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This common sweetener linked to type 2 diabetes, metabolic syndrome

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By David Liu, PHD

Saturday April 7, 2012 (foodconsumer.org) -- A new review study posted on the website of St. Catherine University found evidence suggesting that eating food/beverages with added high fructose corn syrup (HFCS) may increase risk of type 2 diabetes mellitus and metabolic syndrome.

High fructose corn syrup, the industry now calls it corn sugar, is widely used in processed foods and beverages.  Recent bad publicity for this sweetener due to the link between its consumption and obesity epidemic in the United States has forced some beverage and food manufacturers to use more table sugar instead.

High fructose corn syrup does not exist in nature although the industry claim it is natural.  This product is derived from starch through a series of chemical and enzymatic processes that transform tasteless yet cheap starch into high fructose corn syrup whichs contain almost equal amounts of glucose and fructose. The sweetener is widely used not only because it is cheap, but also because it renders some favorable or desired palatability attributes.

The review led by Amanda Sullivan found eating one or more servings of fructose corn syrup per day is associated with increased risk of type 2 diabetes and other metabolic syndrome issues in young and middle-aged women.

The review was intended to examine the effects of high HFCS consumption and its association with risk of type 2 diabetes in women. Previous studies have found that eating high fructose corn syrup is correlated with elevated energy intake and obesity  or weight gain.

For the review, the author searched PubMed, the medical database, using keywords "HFCS, type 2 diabetes to find the studies on humans excluding articles that are older than 10 years or focused on children, adolescents or men.

Six studies were identified and five showed evidence of an correlation between HFCS consumption and elevated risk for type 2 diabetes mellitus and other  metabolic syndrome risk factors in you and middle-aged women.

One randomized clinical trial did not find any difference in effects of HFCS and sucrose, which is also known as table sugar made either from sugar cane or beet.  Sucrose contains equal moles of glucose and fructose based on which the corn sugar industry claims that HFCS is the same as sucrose. But studies by Princeton University and other organizations show that both types of sweeteners exert different physiological responses and rats eating HFCS gained more weight.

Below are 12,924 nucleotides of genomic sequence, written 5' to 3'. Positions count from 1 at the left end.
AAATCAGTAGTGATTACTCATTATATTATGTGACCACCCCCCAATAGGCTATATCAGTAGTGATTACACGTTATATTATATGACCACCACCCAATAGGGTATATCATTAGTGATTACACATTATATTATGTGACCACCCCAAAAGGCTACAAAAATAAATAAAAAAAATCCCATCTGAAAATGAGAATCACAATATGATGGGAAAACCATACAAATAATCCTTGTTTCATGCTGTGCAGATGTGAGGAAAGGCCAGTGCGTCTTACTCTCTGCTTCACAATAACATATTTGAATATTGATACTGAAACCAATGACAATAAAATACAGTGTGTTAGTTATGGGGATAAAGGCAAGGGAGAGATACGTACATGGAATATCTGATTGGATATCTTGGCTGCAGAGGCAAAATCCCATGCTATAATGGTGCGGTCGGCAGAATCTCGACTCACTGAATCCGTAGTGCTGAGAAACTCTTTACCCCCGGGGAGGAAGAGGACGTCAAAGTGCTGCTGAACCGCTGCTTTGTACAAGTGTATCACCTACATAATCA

The author found an association between eating high fructose corn syrup and elevated risk of type 2 diabetes mellitus in women in meta-analysis, cross-section studies, and prospective cohort studies.

And the key findings of the review included an correlation between consumption of HFCS and increase risk of type 2 diabetes mellitus, metabolic syndrome, gestational diabetes, albuminuria and gout, the author wrote in an abstract.

The author wrote "Based on these studies, high consumption (≥1 serving/day) of HFCS is associated with increased risk of type 2 diabetes and other metabolic syndrome issues in young and middle-aged women."

It should be noted that the studies that tied consumption of HFCS to increased risk of type 2 diabetes and metabolic syndrome are not trials, meaning that the study results do not suggest that eating the food additive causes type  diabetes mellitus and metabolic syndrome in women even though this possibility cannot be excluded either.

Type 2 diabetes is believed to affect more than 20 million men and women in the United States. This disease in most cases can be avoided by following a healthy lifestyle and diet.  Type 2 diabetes information is readily available over the Internet.

Typical type 2 diabetes symptoms include increased thirst and frequent urination, increased hunger, weight loss, fatigue, blurred vision, slow-healing sores or frequent infections, and areas of darkened skin, according to Mayo Clinic.

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